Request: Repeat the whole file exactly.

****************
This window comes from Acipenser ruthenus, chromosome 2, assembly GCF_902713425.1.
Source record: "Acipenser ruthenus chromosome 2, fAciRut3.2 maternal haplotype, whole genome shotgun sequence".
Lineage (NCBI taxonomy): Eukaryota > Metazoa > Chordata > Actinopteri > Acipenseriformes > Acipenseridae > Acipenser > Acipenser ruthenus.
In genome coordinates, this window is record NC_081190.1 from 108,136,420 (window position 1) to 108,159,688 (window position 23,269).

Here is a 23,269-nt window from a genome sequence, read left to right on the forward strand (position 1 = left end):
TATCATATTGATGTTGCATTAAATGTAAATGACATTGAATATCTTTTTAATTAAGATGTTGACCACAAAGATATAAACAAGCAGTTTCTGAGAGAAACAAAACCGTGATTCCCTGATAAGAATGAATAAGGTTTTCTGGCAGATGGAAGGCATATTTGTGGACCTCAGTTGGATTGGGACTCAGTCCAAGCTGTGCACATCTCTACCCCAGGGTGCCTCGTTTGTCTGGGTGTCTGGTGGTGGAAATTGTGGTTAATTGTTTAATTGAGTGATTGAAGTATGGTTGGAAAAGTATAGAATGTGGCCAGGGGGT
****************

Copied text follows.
This window comes from Acipenser ruthenus, chromosome 2, assembly GCF_902713425.1.
Source record: "Acipenser ruthenus chromosome 2, fAciRut3.2 maternal haplotype, whole genome shotgun sequence".
Lineage (NCBI taxonomy): Eukaryota > Metazoa > Chordata > Actinopteri > Acipenseriformes > Acipenseridae > Acipenser > Acipenser ruthenus.
In genome coordinates, this window is record NC_081190.1 from 108,136,420 (window position 1) to 108,159,688 (window position 23,269).

Here is a 23,269-nt window from a genome sequence, read left to right on the forward strand (position 1 = left end):
TATCATATTGATGTTGCATTAAATGTAAATGACATTGAATATCTTTTTAATTAAGATGTTGACCACAAAGATATAAACAAGCAGTTTCTGAGAGAAACAAAACCGTGATTCCCTGATAAGAATGAATAAGGTTTTCTGGCAGATGGAAGGCATATTTGTGGACCTCAGTTGGATTGGGACTCAGTCCAAGCTGTGCACATCTCTACCCCAGGGTGCCTCGTTTGTCTGGGTGTCTGGTGGTGGAAATTGTGGTTAATTGTTTAATTGAGTGATTGAAGTATGGTTGGAAAAGTATAGAATGTGGCCAGGGGGT